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Celebrate Donut Day With Greenpoint Guru Behind Moe's Doughs

By Gwynne Hogan | June 2, 2017 7:42am
 Mohamed Saleh was the head baker at Peter Pan for 18 years before he opened Moe's Dough's on Nassau Ave.
Moe's Dough's
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GREENPOINT — Celebrate National Donut Day on Friday with a tasty treat that might be made of dough, but it certainly won't cost you much of it.

Greenpoint's Mohamed Saleh, of Moe's Doughs, churns out hundreds of fresh donuts each day in flavors including rainbow cake, vanilla sprinkle, Oreo, Nutella and cannoli all starting at $1.10, in an area known more and more for its $14 hamburgers and $5.50 scoops of ice cream.

Saleh, who was the main baker at Peter Pan Donut and Pastry Shop for 18 years before he opened his own shop nearby at 126 Nassau Ave. in 2014, keeps his prices bargain basement low, while boasting fresh and high quality ingredients, he said.

"We use the best quality stuff, it's always fresh every day, sometimes I make [donuts] two times," he said.

When Saleh splintered off from Peter Pan in 2014, he was dubbed a copycat by the Village Voice but, as at his son Hossam Saleh, 20, points out, his father was Peter Pan's head baker for all those years and had perfected his own recipe, which he then passed on to Peter Pan's bakers.

And they insist there is no bitter rivalry between two shops as was floated earlier by the New York Times.

"There's no hard feelings," Hossam said. Though his father would rather not talk about it.

"It's done, I left, that's it. I got to move forward," Mohamed said with a chuckle.

Owners at Peter Pan Donut and Pastry Shop couldn't be reached for comment Thursday.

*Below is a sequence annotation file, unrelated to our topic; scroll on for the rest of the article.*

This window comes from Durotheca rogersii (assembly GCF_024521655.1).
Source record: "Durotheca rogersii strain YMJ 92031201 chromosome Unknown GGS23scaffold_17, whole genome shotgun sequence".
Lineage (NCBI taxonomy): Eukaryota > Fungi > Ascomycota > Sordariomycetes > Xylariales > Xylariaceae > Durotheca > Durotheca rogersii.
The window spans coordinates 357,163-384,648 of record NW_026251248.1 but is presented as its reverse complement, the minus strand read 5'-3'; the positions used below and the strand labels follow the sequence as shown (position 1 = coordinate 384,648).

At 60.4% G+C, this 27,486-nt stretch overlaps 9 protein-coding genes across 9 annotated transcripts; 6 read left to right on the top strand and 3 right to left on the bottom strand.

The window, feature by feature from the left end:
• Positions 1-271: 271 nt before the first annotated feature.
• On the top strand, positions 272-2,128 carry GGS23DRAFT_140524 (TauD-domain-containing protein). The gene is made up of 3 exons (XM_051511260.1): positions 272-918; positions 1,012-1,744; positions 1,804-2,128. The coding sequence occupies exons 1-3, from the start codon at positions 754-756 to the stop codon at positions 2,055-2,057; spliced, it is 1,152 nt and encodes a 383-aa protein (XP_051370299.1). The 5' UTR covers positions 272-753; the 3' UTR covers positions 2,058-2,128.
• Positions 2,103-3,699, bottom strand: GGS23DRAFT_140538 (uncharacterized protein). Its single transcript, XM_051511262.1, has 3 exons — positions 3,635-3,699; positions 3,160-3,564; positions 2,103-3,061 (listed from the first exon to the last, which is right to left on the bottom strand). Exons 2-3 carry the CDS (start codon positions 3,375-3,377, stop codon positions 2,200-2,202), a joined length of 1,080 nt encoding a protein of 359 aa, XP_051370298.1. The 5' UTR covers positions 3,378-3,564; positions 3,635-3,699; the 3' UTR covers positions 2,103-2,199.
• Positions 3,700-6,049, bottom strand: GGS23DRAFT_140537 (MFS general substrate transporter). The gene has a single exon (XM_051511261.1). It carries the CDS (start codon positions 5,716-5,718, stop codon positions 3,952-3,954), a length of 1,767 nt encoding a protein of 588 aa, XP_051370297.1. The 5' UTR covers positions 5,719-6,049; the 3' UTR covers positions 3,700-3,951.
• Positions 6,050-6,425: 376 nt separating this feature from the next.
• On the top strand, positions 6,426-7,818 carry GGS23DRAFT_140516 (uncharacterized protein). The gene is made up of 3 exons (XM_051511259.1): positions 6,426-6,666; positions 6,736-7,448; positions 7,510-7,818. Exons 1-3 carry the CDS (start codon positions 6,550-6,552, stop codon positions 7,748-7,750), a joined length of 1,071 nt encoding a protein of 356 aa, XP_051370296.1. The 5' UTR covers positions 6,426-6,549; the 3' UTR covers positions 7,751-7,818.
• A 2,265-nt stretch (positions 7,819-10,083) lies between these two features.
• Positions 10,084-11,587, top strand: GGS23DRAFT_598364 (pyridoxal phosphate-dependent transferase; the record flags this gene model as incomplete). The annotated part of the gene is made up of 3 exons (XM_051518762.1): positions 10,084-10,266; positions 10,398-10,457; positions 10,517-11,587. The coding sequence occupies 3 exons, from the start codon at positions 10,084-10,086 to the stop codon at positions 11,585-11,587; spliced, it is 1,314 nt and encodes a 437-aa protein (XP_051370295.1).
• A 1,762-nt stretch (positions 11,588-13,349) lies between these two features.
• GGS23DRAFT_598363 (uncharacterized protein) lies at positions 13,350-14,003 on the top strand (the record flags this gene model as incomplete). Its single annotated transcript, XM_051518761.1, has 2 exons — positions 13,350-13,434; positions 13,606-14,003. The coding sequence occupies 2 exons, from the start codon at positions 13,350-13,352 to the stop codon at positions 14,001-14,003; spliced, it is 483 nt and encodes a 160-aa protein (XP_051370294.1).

Mohamed moved to the United States at age 25 from Egypt with his wife and young son, speaking little English. While he had a background in civil engineering, he had to take whatever work he could scrounge up to support his family.

Saleh started washing dishes at a donut and pastry shop in Downtown Brooklyn, and as he worked, he'd spy the pastry chef out of the corner of his eye, watching his concoctions and tactics. The cook would sometimes ditch out of work, and Saleh stepped up. 

"I say: 'Let me do the job,'" Saleh said.

He had a keen eye for detail and measurements, was sensitive to changes in weather that would effect how the donuts turned out and excelled. From there he found a job at Peter Pan, where he perfected his donut-making skills over nearly two decades.

"I don't feel bad to come to work from the beginning, even in Egypt, I always liked to cook," he said.

Saleh's children grew up at Peter Pan, spending countless hours there, watching their father's craft.

"[Peter Pan] was my second home. We had a lot of donuts growing up," said Hossam, who is the second oldest Mohamed's four children. "He'd start baking at 3 a.m. I'd go visit him at 6 a.m., just go and stand around, watching my father work."

In 2014, the whole family got involved as Saleh transitioned from baker at Peter Pan to running his own store. They still take turns working at the shop, Saleh's youngest son, 7-year-old Suhieb, with fiery red hair, has endeared himself to clients with drawings and notes he hands out as they leave.

Hossam and his older brother have dreams of opening their own donut shop, with their dad's blessing of course, in another borough or another city.

"I know the recipe. It's written across the family," he said. "It's a secret recipe."

At then end of the day, Hossam said, they just want to listen to the needs of their dedicated clientele, who've ordered donuts shipped to other states and requested that they cater weddings.

"We just want to make people happy," Hossam said.